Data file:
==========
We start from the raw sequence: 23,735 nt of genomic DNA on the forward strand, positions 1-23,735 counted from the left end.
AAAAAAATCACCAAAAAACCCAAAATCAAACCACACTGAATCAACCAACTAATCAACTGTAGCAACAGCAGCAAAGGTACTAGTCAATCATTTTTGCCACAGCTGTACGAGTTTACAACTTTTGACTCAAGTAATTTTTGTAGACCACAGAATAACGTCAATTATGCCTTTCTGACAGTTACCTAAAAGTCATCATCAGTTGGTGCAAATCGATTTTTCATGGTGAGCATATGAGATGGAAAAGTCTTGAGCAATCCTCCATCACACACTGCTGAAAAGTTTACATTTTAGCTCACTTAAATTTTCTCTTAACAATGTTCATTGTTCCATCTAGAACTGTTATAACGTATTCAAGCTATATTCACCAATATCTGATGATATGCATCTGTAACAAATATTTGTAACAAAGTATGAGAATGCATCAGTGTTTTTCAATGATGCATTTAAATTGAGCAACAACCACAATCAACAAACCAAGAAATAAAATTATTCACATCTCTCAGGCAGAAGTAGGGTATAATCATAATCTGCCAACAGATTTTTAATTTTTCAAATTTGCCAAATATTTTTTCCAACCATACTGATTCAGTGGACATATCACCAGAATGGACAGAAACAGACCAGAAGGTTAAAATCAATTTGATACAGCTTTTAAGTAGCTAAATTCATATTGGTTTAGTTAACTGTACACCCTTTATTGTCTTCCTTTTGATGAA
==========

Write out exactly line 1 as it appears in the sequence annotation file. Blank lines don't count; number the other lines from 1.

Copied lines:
We start from the raw sequence: 23,735 nt of genomic DNA on the forward strand, positions 1-23,735 counted from the left end.